The success of your 20s is often measured by your ability to live in the moment, carve out an exciting career, and, well, pay your rent on time. With some planning, it can also look like financial freedom and improving your money management, which quickly extends to making smart investments and saving for your future self – limiting the questionable life choices to your various hair colours and awkward dating encounters.
Start thriving financially in your 20s (in no particular order):
1. Change your self talk
This may not seem like the obvious place to start but your mindset towards money can have a significant impact on your financial wellbeing. Becoming aware of your attitude and approach towards money – at a conscious and subconscious level – can help you change your behaviours and ultimately change your financial outcomes. If your self talk is constantly reminding you about how terrible you are with money or that financial freedom is out of your reach, you are likely to inadvertently choose pathways that fulfill that prophecy. Changing your mindset can be done, particularly if you get started early!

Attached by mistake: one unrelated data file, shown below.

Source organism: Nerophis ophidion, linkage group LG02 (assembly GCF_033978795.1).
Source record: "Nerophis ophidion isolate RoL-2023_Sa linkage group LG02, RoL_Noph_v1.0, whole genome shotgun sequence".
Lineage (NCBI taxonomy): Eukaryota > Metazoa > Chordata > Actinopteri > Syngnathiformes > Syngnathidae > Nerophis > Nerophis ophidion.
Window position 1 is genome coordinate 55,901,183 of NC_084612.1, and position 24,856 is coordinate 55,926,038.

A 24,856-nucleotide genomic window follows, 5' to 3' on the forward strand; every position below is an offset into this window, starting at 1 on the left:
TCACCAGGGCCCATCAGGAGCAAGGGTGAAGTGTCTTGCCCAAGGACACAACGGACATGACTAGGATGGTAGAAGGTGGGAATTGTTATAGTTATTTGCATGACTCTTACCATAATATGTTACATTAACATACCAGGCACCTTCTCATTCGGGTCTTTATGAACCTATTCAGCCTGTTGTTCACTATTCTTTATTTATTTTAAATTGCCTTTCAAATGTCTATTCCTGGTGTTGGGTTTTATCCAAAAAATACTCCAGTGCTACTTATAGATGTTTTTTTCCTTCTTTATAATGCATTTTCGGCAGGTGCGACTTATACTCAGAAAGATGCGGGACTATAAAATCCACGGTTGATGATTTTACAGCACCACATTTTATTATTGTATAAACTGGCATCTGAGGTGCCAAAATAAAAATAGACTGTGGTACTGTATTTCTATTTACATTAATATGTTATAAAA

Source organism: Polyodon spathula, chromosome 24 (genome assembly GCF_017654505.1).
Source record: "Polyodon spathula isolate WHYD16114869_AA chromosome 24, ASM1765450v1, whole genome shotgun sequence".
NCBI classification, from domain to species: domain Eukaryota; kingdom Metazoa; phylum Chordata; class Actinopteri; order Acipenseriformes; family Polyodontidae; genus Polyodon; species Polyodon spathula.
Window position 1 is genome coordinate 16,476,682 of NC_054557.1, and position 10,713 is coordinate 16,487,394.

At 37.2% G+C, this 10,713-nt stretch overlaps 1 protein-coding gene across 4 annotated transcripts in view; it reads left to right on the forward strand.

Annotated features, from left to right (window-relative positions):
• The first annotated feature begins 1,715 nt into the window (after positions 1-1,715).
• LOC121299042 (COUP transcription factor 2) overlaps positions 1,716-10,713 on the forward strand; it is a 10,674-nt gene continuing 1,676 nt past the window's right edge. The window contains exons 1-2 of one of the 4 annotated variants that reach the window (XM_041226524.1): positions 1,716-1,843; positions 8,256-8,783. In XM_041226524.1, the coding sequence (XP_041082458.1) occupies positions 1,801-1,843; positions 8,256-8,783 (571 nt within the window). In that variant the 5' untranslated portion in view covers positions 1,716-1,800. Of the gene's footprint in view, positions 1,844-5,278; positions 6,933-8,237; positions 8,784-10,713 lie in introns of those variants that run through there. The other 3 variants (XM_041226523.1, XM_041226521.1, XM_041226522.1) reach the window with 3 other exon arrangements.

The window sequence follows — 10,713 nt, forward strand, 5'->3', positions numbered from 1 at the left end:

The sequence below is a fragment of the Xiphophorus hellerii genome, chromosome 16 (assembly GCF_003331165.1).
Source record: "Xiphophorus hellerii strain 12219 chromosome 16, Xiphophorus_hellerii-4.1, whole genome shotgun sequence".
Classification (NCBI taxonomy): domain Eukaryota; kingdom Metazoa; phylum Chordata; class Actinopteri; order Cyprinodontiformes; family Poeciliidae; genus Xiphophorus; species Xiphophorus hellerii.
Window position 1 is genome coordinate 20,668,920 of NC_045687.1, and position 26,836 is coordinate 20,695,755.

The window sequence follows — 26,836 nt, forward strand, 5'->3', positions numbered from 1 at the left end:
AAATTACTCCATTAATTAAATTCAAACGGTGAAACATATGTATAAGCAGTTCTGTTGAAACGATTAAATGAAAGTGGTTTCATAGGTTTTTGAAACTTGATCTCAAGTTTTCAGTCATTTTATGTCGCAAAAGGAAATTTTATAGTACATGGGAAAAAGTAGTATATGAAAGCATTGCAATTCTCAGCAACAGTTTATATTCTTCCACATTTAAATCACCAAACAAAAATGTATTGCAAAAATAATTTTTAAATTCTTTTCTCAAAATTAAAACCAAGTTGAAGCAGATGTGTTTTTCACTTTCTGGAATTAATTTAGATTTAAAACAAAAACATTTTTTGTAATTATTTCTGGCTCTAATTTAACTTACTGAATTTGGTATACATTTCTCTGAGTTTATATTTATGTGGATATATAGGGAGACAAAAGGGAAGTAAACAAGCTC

2. Make a plan (ie. a budget)
One of the best money moves to start in your 20s is creating a budget (ie. a plan for what to do with your hard earned cash). Carve out some of time, make a cuppa and start creating a list of your incomings and outgoings. A budget is a great way to stay on track and help you to achieve your savings goals. Here are some great tips to get you started.
3. Start “Emergency” or “F*** You” fund
Want to quit your job because your work environment is toxic? Forget to pay a parking fine and now it’s doubled the $$? A global pandemic hits and you can no longer rely on gig-income? When unexpected things happen or when you need a quick escape this buffer becomes your life-saver. We cannot stress this enough, a savings buffer is one of the most important aspects of financial wellbeing. If 2020 taught us anything, it’s how quickly things can change. When putting your budget together, start building your buffer.
4. Get on board with apps (not just the dating apps)
From apps that help you save money, to apps that guide you through the share market, there really is an app for everything. An app that tracks your spending does the heavy lifting for you and can help reveal spending behaviours you didn’t even know you had. And if you’re new to investing you might want to start with a round-up app that automatically invests for you. You might want to start by exploring the features of your banking app and see what other options there that might add to your financial toolkit. Keep privacy and security in mind when you’re exploring the world of finance apps and remember to read the fine print.